When it comes to your vehicle, it is a complex machine with many components in it that make it work. If even one has an issue, you may be stuck right where you are. One of those important parts that many people don’t think about, is the emission system. We are going to take a closer look at how vehicle emission systems work and review just why they are such a key part of your car, truck, or SUV.
What is a Vehicle Emission System?
The vehicle’s emission system is what keeps the engine running cleanly and efficiently in different types of operating conditions. The vehicle’s emission system controls the emissions, exhaust and pollutants (including gasoline vapors escaping from the fuel tank), using an array of sensors, computerized engine controls and the exhaust components. The emission system substantially reduces harmful gases from being released into the air, such as carbon monoxide, unburned hydrocarbons, and oxides of nitrogen.
To put this simply, vehicle emission systems are essential components of modern vehicles designed to reduce the harmful pollutants emitted from the exhaust pipe. In many areas of the country there are even laws around vehicles’ emissions and emissions and smog tests are required.
The Basics of Vehicle Emissions
Before we jump into how vehicle emission systems work, we wanted to further break down just what those emissions may be. Vehicle emissions refer to the harmful gases and particles that vehicles release into the atmosphere as a byproduct of combustion. These emissions primarily come from the burning of fuel in an internal combustion engine, which is the dominant power source for most cars on the road today. The primary pollutants of concern in vehicle emissions include:
- Carbon Monoxide (CO): A colorless, odorless gas produced when carbon in fuel does not burn completely. High levels of CO can be harmful to human health.
- Hydrocarbons (HC): Unburned or partially burned fuel molecules that contribute to smog formation and can be carcinogenic.
- Nitrogen Oxides (NOx): A group of gases, including nitrogen dioxide (NO2), that contribute to smog, acid rain, and respiratory problems.
- Particulate Matter (PM): Tiny particles of soot and other materials that can penetrate deep into the lungs and have adverse health effects.
How Does the Vehicle Emission System Work?
Now that we have reviewed what a vehicle emission system is, and what emissions it is trying to prevent and reduce, it’s time to review the various components that make up a typical vehicle emission system and how they work together to reduce harmful emissions.
- Catalytic Converter: This is one of the most crucial components in the emission system. The catalytic converter contains precious metals like platinum, palladium, and rhodium, which facilitate chemical reactions to convert harmful gases into less harmful substances. It primarily reduces CO, HC, and NOx emissions.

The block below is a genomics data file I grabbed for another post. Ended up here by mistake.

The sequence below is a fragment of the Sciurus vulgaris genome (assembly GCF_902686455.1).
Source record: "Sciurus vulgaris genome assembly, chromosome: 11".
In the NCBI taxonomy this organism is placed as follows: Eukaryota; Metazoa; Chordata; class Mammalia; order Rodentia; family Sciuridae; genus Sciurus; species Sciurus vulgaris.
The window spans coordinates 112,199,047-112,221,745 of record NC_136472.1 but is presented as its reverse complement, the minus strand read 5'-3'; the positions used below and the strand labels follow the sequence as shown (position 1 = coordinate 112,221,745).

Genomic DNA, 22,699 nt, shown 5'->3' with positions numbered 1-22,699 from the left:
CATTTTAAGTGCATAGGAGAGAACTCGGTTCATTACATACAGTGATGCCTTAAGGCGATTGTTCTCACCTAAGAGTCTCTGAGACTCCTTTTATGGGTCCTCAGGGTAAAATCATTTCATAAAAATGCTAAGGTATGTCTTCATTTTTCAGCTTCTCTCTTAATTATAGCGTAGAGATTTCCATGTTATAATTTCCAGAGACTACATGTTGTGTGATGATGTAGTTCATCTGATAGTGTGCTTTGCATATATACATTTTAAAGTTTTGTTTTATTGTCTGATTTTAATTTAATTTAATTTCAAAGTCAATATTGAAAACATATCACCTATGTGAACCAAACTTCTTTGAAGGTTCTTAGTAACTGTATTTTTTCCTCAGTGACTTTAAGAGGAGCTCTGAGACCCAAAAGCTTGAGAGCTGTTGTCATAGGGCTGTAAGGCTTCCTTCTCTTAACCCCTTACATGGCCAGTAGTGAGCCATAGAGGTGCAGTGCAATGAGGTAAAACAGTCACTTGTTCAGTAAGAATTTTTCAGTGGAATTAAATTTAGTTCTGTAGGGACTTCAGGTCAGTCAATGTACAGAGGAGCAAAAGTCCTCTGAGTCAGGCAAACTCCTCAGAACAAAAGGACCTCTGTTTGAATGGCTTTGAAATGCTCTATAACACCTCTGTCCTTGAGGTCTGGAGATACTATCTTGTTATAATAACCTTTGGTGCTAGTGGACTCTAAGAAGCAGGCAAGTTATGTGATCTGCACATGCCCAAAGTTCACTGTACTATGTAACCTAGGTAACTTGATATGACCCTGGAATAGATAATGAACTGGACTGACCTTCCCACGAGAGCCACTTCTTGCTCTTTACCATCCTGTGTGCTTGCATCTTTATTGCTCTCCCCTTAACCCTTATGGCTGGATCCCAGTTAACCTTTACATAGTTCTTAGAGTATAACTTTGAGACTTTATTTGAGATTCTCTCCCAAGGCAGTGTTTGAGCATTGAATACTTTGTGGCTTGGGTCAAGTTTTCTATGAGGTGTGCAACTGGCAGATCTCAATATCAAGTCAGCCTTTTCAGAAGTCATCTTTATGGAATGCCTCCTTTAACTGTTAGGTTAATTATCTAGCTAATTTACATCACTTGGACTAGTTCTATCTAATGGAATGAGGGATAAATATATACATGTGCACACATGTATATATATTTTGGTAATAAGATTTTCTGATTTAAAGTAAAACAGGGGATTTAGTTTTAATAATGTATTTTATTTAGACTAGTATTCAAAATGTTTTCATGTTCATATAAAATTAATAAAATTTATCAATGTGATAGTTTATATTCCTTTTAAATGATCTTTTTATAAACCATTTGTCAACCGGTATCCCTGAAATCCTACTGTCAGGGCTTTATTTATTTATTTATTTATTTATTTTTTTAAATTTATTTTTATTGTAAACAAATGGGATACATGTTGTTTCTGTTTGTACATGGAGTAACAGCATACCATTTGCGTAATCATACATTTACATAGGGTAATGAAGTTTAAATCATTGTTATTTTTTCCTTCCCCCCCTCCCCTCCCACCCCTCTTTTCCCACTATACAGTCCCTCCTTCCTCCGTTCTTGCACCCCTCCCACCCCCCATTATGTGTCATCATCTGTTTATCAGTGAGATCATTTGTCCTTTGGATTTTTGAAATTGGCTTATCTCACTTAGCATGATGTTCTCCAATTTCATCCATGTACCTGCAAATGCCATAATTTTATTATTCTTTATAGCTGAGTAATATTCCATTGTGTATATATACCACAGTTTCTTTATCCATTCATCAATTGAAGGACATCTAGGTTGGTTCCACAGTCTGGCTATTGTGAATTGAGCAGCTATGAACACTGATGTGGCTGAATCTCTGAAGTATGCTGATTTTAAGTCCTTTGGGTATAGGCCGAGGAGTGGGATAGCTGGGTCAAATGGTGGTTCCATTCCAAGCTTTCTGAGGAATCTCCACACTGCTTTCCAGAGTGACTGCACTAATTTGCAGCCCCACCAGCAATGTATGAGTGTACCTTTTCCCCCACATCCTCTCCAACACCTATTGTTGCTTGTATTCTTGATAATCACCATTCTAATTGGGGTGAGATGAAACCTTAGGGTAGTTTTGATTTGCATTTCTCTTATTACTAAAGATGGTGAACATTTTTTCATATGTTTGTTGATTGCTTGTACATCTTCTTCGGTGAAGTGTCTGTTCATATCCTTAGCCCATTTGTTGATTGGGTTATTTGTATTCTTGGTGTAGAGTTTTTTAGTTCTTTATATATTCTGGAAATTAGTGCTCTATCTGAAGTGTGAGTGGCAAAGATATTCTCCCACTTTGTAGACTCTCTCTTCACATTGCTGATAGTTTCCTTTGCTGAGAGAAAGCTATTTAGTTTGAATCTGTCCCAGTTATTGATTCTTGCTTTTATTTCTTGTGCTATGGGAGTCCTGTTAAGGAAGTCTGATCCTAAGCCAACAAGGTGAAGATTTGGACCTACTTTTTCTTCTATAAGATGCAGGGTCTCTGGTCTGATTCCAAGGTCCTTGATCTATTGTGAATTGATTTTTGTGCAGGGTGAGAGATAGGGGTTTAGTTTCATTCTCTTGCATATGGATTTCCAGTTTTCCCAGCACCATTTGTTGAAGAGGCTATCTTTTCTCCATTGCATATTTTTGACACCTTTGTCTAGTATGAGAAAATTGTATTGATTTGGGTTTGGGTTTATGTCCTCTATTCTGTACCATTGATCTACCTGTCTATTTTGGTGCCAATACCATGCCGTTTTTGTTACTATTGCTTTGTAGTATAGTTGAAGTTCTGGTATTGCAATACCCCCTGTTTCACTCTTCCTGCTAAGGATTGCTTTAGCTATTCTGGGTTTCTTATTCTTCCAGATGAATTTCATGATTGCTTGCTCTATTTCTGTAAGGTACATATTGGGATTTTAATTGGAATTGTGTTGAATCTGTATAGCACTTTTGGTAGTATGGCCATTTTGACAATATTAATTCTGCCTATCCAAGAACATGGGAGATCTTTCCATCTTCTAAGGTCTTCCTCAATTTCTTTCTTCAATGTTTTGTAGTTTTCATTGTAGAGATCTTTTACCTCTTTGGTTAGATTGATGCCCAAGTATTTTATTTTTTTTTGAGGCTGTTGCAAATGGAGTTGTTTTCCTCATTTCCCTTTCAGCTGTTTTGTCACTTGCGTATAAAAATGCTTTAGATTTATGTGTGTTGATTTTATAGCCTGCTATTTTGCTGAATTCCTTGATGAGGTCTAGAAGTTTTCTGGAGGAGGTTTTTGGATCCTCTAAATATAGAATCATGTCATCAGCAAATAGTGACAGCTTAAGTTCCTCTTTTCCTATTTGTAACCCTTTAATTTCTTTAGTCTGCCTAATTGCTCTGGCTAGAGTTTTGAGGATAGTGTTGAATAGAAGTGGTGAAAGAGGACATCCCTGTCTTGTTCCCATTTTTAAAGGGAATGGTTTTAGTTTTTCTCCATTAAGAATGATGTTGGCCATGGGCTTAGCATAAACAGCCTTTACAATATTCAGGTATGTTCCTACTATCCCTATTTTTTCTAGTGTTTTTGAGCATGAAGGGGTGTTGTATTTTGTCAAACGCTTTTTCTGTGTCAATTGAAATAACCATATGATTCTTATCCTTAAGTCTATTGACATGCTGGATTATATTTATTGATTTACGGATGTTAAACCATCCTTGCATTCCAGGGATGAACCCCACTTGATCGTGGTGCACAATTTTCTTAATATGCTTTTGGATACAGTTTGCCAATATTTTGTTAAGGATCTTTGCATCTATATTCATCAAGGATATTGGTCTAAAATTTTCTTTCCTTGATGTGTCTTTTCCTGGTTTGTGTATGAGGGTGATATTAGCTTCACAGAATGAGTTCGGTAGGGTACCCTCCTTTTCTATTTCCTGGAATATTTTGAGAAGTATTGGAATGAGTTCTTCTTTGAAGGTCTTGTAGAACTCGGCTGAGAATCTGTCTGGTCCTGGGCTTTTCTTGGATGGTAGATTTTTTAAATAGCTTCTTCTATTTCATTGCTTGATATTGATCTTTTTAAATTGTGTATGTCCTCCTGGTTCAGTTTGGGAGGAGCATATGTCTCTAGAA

- Exhaust Gas Recirculation (EGR) System: The EGR system recirculates a portion of exhaust gases back into the engine’s intake manifold. This reduces combustion temperatures and lowers the production of NOx emissions by limiting the availability of oxygen in the combustion chamber.
- Air Injection System: Some vehicles are equipped with an air injection system that injects fresh air into the exhaust stream. This helps burn any unburned HC and CO emissions in the exhaust, further reducing pollutants.
- Oxygen Sensors: Modern vehicles have oxygen sensors that monitor the oxygen levels in the exhaust gases. These sensors provide feedback to the engine control unit (ECU), allowing it to adjust the air-fuel mixture for optimal combustion and emission reduction.
- Evaporative Emission Control System (EVAP): This system captures and stores fuel vapors that would otherwise be released into the atmosphere. The EVAP system prevents the release of HC emissions when the vehicle is not in operation.
- Crankcase Ventilation System: This system controls the release of harmful gases from the engine’s crankcase, such as unburned HC. It typically uses a positive crankcase ventilation (PCV) valve to regulate the flow of gases.
- Selective Catalytic Reduction (SCR) Systems: Common in diesel engines, SCR systems use a urea-based solution (AdBlue) to reduce NOx emissions. This solution reacts with NOx in the exhaust gases to convert it into harmless nitrogen and water.
While not every vehicle’s emission system is the same, the components that your car, truck, or SUV has, are what work together to reduce your vehicle’s emissions and ensure it runs smoothly. If your vehicle emission system is showing signs of an issue, you should have it inspected by a Phoenix automotive expert as soon as possible. Your emission system not functioning as it should not only impacts the environment, it can lead to poor fuel efficiency, unpleasant odors, and weak acceleration.
At Advanced Transmissions & Emissions, you can count on us to fix the emission system in your vehicle and get it running properly. We fix emissions issues when you have them, but do not offer general emissions testing. Sometimes, the solution can be as easy as replacing the gas cap, other times, not. We have the experience needed to work on all emissions components from canisters, caps, sensors valves, hoses, lines, or tubes.